There’s a great scene in Mr. Smith Goes to Washington when he arrives at Union Station and sees the Capitol building, though I think it’s from the middle entrance. He’s totally blown away by it, in the typical Jimmy Stewart-fashion.

You should be too.

This is a beautiful city. And what happens here is as big and serious and important as Mr. Smith thinks it is.

We move the world from this little town.

I love D.C.

September 27, 2011 / districtofcolumbian

You don’t matter

“If you don’t vote, you don’t matter” reads the shirt of the mustachioed man across from me. He sits next to the trash can and checks out the, rather ample, ass of the lady bending over to empty it.

Hey, man. I grew up here. I was born in DC, and so were the previous 3 generations of both sides of my family. I was here before most of you got here, and I’ll be here when you leave (probably). The sense of everything being political is in the water in D.C., and I’m ok with that. Hell, elections get decided by Redskins games.

But my worth as a human being hinges on my casting a vote?

Because that’s what that really means. It means you don’t matter relative to what’s “important”. You’re useless to the “cause”, whatever that happens to be. It means that “we” need you, but only if you do as we desire.

You are not a “tool” for someone’s use. You should not be measured by your peers the way you are, inevitably (regrettably) measured by your boss.

September 22, 2011 / districtofcolumbian

Overheard on the streets of DC…

…near Union Station.

A puzzled tourist squints in confusion: “What is a ‘Chocolate City’ Tour?”

My God, where to start?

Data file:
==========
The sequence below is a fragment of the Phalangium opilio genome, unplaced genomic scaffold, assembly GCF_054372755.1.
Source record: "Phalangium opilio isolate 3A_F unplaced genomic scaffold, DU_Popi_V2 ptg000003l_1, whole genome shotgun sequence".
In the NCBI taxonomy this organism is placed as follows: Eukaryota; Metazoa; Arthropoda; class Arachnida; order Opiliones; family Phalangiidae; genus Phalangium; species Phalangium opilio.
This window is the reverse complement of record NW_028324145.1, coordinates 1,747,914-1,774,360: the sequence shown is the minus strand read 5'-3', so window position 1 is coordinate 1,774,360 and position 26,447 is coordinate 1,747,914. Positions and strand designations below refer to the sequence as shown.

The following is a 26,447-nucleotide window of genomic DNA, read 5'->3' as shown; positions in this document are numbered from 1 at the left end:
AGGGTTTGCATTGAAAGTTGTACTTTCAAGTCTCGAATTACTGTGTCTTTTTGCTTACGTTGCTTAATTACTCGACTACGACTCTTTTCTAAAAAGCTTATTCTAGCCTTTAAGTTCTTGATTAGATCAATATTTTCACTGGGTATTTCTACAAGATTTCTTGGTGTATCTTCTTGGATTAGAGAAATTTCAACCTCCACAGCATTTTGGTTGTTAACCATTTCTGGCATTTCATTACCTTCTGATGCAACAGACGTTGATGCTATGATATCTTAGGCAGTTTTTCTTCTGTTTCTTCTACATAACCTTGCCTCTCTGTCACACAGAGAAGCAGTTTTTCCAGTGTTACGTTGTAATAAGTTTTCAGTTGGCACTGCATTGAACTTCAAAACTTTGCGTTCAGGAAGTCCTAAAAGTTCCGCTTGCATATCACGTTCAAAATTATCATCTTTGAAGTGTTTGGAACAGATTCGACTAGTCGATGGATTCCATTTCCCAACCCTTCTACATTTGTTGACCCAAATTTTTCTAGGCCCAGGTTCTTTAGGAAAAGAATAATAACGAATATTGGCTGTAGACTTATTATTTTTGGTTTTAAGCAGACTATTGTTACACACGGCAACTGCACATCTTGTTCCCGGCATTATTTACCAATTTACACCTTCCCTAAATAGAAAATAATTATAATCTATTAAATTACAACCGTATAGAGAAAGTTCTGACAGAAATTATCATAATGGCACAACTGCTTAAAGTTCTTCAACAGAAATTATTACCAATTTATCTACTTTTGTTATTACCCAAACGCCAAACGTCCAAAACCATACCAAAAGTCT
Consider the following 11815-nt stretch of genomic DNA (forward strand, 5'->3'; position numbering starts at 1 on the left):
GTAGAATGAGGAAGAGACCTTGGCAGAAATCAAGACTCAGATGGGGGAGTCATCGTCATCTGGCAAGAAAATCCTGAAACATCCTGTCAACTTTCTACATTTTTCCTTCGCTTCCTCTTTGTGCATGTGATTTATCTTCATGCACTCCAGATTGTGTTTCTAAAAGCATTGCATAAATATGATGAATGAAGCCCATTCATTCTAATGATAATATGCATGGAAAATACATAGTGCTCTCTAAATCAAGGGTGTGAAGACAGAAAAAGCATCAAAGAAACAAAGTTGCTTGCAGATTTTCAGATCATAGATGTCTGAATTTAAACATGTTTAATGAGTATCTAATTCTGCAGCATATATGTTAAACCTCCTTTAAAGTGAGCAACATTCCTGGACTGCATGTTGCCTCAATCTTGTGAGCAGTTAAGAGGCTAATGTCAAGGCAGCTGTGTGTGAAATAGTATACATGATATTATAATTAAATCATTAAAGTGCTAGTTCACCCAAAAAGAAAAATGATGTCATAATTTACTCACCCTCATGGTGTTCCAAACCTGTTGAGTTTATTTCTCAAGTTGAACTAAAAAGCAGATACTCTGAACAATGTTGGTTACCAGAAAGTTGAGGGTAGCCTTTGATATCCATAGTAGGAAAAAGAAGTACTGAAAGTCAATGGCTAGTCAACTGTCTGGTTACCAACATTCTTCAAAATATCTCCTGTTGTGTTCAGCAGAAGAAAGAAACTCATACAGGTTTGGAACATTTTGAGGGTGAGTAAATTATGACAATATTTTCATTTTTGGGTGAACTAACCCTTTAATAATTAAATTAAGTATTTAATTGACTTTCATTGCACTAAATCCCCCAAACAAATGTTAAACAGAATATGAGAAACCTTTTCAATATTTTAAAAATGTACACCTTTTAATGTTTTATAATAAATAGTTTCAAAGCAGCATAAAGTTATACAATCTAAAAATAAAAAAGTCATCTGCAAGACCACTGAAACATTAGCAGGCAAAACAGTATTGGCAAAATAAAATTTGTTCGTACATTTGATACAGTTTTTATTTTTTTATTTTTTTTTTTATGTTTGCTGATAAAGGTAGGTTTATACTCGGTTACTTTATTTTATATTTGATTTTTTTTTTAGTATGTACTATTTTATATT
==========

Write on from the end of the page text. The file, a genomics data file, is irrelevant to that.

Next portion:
It’s sort of like when your 5 year old asks you how babies are made. If you answer the question, she won’t understand your answer, but you’ll still take a little bit of her innocence in the process.

Best to move on.

September 19, 2011 / districtofcolumbian

I am not Joe Gould…

…but I, too, was pissed when I learned that he never really wrote his Oral History. While I don’t claim to be carrying his torch (because he never carried it either), what you overhear in bars, coffee shops, etc., is real life, right now. And I’m going to keep recording it, and my thoughts on what I hear, until I get beat up by someone who figures out who I am.

September 19, 2011 / districtofcolumbian

Torn asunder

I saw an old friend on the Metro today. We both were getting off at Metro Center, and as we made the short trip from Gallery Place to MC, he waved to me from the middle of the car. I had been asking other friends about him for quite some time, as I don’t think I’ve either heard from him (or much about him) for the past year. I did hear some cryptic news, but I didn’t know why he’d fallen off the face of the earth. As we walked to the Orange Line transfer, I shook his hand, and did the “Hey, how are you doin'”, and was immediately struck by something. He was definitely a different person. You can just tell, and I just told. Turns out, he is recently in the process of a divorce – that explained the change. People change DRASTICALLY after a divorce. They often say, as he did, that they feel more “like their old” selves. I’m not really sure what that means, but people say it all the time. He had this edge to him, that I’m not quite sure I like. I hope that’s not what he meant.

The news really upset me. I hate to hear of breakups – they really tear me up. In fact, I don’t really like to hear of any personal failure. For instance, have you ever seen a new business move into a space that you KNOW is going to fail? You know, that cursed property, where the coffee shop, and the restaurant, and the bookstore, and etc., all failed? Someone’s hopes and dreams – and a lot of money – are sunk into this new business. And it’s hopeless. And when you inevitably see the “For Lease” sign again, you sort of pat yourself on the back, flattering yourself and your business acumen. But if you don’t also feel horrible for the poor business owner, than you really lack empathy. Because it’s the same as a breakup.